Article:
The green paste between the body and the tail is the tomalley (digestive gland). For some, the tomalley is a delicacy. But, since it removes some toxins from the lobster, it may not be the healthiest part of the lobster to eat.
Tip: Unless you want a lot of water on the plate with your food, shell the lobster over the bowl for scraps. There is a lot of water inside the lobster shell, particularly soft shell lobsters. Remove the tail and claws over the bowl and NOT your plate. Crack the shells of the claws open over the bowl. Let the water drain into the bowl rather than onto your plate.
Step #4: Remove the Meat from the Tail
This is much easier than you may expect. First, remove the flippers from the tail. Then, insert the handle of a fork in the hole where the flippers were. Run the handle along the back (dorsal side) inside the shell. As the fork handle is advanced into the shell, the tail meat will be pushed out of the large opening on the other side. The tail meat comes out quickly and intact.
Tip: You may want to clean the tomalle off of the tail meat.
Step #5: Remove the Sand Vein from the Tail Meat
Just deep to the dorsal surface (back) of the tail meat is a sand vein (the intestine). This is the lobster's waste and it should be removed. You could use a knife to cut down to the sand vein, but I find it just as easy to pull off the strip of meat over it (save the strip of meat, it is edible).
The sand vein can be thick or thin, orangish or greenish brown (or both). Sometimes the sand vein comes off with the strip of meat you pull off, sometimes it stays with the rest of the tail meat. Pull the sand vein out making sure to get all of it. Occasionally, a fork or a lobster fork can be used to get the sand vein out or to open up the last portion to get it all.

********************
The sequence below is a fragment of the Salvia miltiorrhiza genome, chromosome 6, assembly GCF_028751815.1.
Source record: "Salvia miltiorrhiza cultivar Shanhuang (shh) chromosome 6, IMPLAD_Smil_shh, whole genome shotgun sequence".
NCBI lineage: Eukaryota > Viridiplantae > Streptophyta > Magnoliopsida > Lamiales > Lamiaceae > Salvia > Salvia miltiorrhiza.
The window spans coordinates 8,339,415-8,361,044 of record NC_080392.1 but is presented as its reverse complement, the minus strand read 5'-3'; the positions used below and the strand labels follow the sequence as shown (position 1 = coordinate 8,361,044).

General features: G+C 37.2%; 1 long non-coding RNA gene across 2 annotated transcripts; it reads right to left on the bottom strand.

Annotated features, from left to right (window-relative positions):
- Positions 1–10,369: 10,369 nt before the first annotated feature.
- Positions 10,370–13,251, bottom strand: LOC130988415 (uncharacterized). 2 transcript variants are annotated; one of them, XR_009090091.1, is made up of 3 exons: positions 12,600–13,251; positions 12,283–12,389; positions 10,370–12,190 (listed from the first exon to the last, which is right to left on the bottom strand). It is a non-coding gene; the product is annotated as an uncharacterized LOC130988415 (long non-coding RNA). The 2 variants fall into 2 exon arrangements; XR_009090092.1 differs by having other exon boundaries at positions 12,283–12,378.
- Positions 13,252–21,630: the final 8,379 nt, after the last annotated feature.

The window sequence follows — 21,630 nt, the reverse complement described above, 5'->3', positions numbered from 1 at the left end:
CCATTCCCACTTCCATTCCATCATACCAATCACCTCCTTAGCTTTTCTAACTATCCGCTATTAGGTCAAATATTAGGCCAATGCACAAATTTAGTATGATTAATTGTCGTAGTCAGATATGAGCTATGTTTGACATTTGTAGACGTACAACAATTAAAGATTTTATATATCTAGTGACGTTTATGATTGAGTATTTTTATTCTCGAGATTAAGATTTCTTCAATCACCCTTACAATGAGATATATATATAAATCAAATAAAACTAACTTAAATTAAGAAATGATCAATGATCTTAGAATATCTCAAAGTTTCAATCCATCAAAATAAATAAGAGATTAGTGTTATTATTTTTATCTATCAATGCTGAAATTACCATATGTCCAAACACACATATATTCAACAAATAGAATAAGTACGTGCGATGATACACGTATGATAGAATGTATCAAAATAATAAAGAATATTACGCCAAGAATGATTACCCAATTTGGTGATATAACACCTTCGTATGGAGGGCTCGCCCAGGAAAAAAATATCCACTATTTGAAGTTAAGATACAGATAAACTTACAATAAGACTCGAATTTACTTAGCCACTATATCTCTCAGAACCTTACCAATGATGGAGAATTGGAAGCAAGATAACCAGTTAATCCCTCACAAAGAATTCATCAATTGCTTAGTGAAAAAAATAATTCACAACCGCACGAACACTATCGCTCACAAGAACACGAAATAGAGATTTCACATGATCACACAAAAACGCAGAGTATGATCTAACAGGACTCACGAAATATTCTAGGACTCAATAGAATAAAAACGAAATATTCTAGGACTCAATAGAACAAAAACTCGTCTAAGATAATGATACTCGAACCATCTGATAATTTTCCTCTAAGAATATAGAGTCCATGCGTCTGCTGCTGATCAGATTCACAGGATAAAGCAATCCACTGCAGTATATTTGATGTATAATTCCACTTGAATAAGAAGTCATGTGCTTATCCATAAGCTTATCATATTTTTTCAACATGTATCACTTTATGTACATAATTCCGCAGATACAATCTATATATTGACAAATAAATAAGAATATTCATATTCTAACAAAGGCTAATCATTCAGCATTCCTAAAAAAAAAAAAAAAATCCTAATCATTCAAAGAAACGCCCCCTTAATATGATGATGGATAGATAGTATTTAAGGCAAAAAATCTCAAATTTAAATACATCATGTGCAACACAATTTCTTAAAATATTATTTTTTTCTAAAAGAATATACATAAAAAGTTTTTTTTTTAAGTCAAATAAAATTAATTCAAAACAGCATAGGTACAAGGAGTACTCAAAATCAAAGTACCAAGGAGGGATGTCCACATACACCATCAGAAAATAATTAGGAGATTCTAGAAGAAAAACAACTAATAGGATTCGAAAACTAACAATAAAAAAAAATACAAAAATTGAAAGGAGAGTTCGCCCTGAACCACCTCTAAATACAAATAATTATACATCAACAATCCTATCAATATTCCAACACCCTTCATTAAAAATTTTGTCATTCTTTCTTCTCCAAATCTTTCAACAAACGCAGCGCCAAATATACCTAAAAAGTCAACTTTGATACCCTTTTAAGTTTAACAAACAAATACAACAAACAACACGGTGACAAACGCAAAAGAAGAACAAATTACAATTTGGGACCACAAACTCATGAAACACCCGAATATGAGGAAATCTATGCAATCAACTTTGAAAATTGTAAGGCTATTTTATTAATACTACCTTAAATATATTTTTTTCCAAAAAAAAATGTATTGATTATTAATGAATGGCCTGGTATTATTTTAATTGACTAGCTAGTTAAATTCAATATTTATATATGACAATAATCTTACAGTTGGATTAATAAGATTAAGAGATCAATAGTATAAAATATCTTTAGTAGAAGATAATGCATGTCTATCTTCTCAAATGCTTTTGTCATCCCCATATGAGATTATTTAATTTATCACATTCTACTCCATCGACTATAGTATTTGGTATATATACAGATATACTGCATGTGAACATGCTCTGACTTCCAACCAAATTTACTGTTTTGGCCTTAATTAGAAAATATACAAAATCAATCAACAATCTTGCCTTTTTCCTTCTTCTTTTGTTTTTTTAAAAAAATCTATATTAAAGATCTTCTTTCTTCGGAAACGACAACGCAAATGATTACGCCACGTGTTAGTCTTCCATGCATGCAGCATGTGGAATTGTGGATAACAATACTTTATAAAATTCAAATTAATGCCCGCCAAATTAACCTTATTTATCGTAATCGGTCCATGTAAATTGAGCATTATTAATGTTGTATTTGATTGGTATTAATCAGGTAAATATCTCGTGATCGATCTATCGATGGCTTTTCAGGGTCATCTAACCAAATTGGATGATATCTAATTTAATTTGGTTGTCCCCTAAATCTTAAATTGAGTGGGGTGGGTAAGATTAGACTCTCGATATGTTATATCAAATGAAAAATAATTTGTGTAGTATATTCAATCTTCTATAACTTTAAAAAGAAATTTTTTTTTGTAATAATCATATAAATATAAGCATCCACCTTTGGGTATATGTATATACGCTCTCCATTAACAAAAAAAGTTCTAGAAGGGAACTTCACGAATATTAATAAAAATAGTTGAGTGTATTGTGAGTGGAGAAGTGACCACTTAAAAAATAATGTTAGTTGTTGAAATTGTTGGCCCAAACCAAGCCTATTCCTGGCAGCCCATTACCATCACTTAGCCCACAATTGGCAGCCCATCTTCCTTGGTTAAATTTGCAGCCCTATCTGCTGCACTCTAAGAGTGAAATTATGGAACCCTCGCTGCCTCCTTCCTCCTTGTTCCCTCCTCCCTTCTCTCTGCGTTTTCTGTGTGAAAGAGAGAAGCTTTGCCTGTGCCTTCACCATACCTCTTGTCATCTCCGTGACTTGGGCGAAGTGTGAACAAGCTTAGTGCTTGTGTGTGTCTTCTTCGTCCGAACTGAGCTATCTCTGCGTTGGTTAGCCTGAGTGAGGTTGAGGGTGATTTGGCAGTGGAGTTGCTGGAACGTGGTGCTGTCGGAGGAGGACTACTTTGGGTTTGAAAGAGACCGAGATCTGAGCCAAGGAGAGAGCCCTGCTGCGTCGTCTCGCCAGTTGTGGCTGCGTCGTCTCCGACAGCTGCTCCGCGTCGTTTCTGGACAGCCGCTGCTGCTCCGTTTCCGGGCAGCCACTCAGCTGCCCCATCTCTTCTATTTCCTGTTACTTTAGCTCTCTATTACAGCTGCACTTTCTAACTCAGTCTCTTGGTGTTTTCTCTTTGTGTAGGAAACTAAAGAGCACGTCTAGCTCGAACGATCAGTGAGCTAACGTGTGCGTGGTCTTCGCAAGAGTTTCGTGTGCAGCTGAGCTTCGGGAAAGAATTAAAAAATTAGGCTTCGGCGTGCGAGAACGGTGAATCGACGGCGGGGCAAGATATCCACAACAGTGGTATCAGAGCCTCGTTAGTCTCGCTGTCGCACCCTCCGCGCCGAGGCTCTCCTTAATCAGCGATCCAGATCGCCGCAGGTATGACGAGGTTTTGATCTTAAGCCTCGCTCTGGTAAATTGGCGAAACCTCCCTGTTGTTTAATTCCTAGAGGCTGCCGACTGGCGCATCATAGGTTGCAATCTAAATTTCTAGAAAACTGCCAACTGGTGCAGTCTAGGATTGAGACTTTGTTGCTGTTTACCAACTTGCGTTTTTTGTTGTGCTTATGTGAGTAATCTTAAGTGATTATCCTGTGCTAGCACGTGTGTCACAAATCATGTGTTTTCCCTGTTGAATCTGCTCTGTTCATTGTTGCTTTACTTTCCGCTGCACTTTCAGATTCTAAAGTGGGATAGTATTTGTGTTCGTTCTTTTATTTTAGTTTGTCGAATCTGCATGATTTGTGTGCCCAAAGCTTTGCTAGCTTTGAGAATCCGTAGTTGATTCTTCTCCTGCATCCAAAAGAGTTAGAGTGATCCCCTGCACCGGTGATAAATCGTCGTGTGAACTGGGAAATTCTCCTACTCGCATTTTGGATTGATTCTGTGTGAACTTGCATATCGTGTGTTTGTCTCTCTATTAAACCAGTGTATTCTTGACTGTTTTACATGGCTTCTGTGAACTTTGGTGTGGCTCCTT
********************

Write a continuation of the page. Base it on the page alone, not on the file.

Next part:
Step #6: Get the Meat out of the Claws
This is a multi-step process, but easy to do.
- Mr. Obvious says, 'remove the rubber band from each claw'.
- Detach the arm from the claw.
- Hold the claw in one hand and grab the moveable portion with your other hand. In a firm, smooth motion, pull the moveable portion down and away from the other portion until the moveable portion comes off at the hinge. The meat of this portion will usually remain attached. If not, be sure to get the meat out of the detached shell.
- The remainder of the claw can often be cracked open with your fingers. If not, use the cracker to break the shell and get the claw meat out.
- The arm portion of the claw can also often be cracked with your fingers. Small, sharp, spine-like parts on the shell can make this difficult or even painful to do with your hands. The cracker may have to be used here.
Grab the Butter. It is Time to Eat!
The meat is out! It is time to grab the melted butter and enjoy the fruits of your labor. If you don't want to dip it in butter, other options include using the meat in a lobster roll, making a lobster salad, or use it in any number of other great lobster recipes.
For Everything You Ever Wanted to Know About Maine Lobsters:
- Gulf of Maine Research Institute: Lobsters
Learn All About Lobsters: History, boats, life cycle, even how to eat them!
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© 2012 Mark Shulkosky